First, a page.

Tuesday, August 29, 2006

The trouble with the "Islamo-fascism" label

Wrong War, Wrong Word: a writer takes issue with the use of "Islamo-Fascism" to describe a disparate collection of Islamic movements that have little to do with "Fascism" beyond some totalitarian aspects common to all. I'm inclined to agree for the most part.

I disagree that the disparate Islamic groups have nothing in common, and I've used a term that I originally picked up from a writer named Coral Bell to describe what I perceive them as having in common: jihadists.

Unlike a concept of "Islamo-fascism", a concept of jihadism immediately places context in a Middle East setting rather than in an inaccurate context reminiscent of Europe in the late 1930s. The use of "jihad" has similar connotations to the "Islamo-" in "Islamo-fascism" of treating the extremism of these groups as a product of Islam itself, which is something that the Wrong Word article thinks is in appropriate, but I think implying that such extremism is derived from Islam is appropriate because I think it's true.

Let me explain that: it is true that obeying "the tenets of Islam" has brought a great deal of peace and civilisation. It is also true that obeying "the tenets of Islam" has bought death and destruction. "The tenets of Islam" are not set in stone, and are subject to interpretation. While both the opponents of Islam - those who think Islam itself is intrinsically evil - and Muslims themselves may claim that there is a single standard to which all Muslims adhere, this simply isn't true in reality. If it were true, there would be no differing sects of Islam.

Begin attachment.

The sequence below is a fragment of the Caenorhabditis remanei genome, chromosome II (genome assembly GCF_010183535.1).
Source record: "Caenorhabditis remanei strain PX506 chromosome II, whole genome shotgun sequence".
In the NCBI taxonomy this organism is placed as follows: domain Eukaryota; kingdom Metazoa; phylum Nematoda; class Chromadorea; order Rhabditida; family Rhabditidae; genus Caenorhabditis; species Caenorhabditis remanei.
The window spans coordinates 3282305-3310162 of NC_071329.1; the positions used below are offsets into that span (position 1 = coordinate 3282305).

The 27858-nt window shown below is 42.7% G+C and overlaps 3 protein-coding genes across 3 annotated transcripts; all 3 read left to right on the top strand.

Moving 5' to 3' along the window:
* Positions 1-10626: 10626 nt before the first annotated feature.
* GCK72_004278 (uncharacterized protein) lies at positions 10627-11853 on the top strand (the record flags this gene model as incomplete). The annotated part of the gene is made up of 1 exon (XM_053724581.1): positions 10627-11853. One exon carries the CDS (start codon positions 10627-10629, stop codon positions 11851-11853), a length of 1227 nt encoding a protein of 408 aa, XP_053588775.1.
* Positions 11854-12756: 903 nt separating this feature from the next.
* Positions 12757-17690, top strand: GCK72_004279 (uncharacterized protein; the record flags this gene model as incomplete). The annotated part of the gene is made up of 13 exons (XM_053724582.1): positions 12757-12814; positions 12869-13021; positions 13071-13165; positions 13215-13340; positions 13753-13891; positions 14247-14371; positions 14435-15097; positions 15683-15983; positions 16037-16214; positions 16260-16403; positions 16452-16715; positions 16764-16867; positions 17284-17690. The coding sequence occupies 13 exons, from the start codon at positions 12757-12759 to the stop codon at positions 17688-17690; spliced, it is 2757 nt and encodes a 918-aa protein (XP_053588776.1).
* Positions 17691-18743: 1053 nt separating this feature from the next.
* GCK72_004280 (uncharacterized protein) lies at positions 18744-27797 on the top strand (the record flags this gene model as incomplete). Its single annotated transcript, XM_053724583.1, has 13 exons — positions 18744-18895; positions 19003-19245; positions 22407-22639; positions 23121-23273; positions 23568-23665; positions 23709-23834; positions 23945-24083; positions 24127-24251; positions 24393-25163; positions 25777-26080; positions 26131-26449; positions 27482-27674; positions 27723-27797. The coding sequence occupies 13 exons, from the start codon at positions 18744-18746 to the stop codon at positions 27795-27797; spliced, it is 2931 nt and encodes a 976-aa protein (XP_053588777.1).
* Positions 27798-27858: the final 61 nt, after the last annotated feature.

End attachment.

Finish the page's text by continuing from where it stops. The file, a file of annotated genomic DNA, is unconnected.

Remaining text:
So while Muslims of a peaceful bent can claim that "true Islam" doesn't condone death and destruction, other Muslims can take the tack of focusing on the more extreme Quranic verses and Hadiths demanding death to the infidels (which they interpret as "all who disbelieve") and claim that Islam not only condones violent extremism, but demands it. Both are Muslims, even though their beliefs are mutually incompatible, and I think it appropriate to describe the extremist sects of Islam as "jihadist" since they are Islamic, and the concept of militant "jihad" is the common thread linking their extremist opposiion to things they consider un-Islamic (which in some cases can include other Muslims, but that's a subject for another time).

"Jihadism" I think also moves things away from the Bush Administration's dangerous approach of viewing military action against "Islamo-Fascism" as the only appropriate response ( as it was when confronted with Fascism), and into a sphere where the conflict is viewed as an ideological one rather than a purely military one. This allows for a more measured response more in line with the earlier days of the Cold War rather than foolishly thinking - as the neoconservatives do - that the collapse of the Soviet Bloc in the 1980s was triggered by solely Reagan's militant stance rather than being primed by the decades of ideological undermining of the Soviet system which the West had very patiently performed.

The groups that I would call "jihadist" are the following: President Ahmedinejad and his supporters in Iran, Hezbollah, Hamas, Islamic Jihad (sheesh, look at the very name, people!), the Wahabbist/Salafist sect of Islam. Obviously there are important differences between the groups, but they all share a viewpoint in which "Islam" is under attack, and it must be defended by any means necessary. I presume the exact nature of how "must be defended" translates into action would illustrate the differences between the various jihadist groups more clearly.

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